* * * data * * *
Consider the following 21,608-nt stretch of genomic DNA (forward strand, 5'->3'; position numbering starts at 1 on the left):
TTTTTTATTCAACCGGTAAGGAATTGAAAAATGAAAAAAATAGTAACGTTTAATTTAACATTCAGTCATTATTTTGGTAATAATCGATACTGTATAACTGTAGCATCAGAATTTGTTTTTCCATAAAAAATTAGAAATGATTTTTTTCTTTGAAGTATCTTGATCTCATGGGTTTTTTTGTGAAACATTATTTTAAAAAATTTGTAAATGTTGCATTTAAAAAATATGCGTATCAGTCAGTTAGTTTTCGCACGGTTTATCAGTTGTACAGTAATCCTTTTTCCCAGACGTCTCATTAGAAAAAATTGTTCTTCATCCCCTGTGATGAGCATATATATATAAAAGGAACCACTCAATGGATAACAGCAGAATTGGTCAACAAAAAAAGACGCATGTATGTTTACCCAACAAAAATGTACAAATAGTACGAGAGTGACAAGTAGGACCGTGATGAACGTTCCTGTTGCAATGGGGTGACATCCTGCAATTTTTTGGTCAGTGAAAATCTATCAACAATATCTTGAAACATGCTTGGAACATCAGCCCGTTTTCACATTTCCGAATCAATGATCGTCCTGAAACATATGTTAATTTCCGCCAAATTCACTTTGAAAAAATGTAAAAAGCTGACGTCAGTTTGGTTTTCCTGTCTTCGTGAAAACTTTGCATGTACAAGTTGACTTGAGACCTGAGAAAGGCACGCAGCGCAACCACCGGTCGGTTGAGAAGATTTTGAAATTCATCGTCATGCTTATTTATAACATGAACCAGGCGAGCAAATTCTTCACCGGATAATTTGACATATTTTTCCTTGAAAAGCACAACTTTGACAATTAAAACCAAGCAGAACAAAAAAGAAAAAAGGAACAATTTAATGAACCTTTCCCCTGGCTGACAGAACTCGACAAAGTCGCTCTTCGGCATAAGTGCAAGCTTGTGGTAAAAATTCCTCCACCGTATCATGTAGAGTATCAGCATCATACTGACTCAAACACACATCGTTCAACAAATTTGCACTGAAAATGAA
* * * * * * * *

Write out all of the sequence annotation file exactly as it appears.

Consider the following 21,608-nt stretch of genomic DNA (forward strand, 5'->3'; position numbering starts at 1 on the left):
TTTTTTATTCAACCGGTAAGGAATTGAAAAATGAAAAAAATAGTAACGTTTAATTTAACATTCAGTCATTATTTTGGTAATAATCGATACTGTATAACTGTAGCATCAGAATTTGTTTTTCCATAAAAAATTAGAAATGATTTTTTTCTTTGAAGTATCTTGATCTCATGGGTTTTTTTGTGAAACATTATTTTAAAAAATTTGTAAATGTTGCATTTAAAAAATATGCGTATCAGTCAGTTAGTTTTCGCACGGTTTATCAGTTGTACAGTAATCCTTTTTCCCAGACGTCTCATTAGAAAAAATTGTTCTTCATCCCCTGTGATGAGCATATATATATAAAAGGAACCACTCAATGGATAACAGCAGAATTGGTCAACAAAAAAAGACGCATGTATGTTTACCCAACAAAAATGTACAAATAGTACGAGAGTGACAAGTAGGACCGTGATGAACGTTCCTGTTGCAATGGGGTGACATCCTGCAATTTTTTGGTCAGTGAAAATCTATCAACAATATCTTGAAACATGCTTGGAACATCAGCCCGTTTTCACATTTCCGAATCAATGATCGTCCTGAAACATATGTTAATTTCCGCCAAATTCACTTTGAAAAAATGTAAAAAGCTGACGTCAGTTTGGTTTTCCTGTCTTCGTGAAAACTTTGCATGTACAAGTTGACTTGAGACCTGAGAAAGGCACGCAGCGCAACCACCGGTCGGTTGAGAAGATTTTGAAATTCATCGTCATGCTTATTTATAACATGAACCAGGCGAGCAAATTCTTCACCGGATAATTTGACATATTTTTCCTTGAAAAGCACAACTTTGACAATTAAAACCAAGCAGAACAAAAAAGAAAAAAGGAACAATTTAATGAACCTTTCCCCTGGCTGACAGAACTCGACAAAGTCGCTCTTCGGCATAAGTGCAAGCTTGTGGTAAAAATTCCTCCACCGTATCATGTAGAGTATCAGCATCATACTGACTCAAACACACATCGTTCAACAAATTTGCACTGAAAATGAA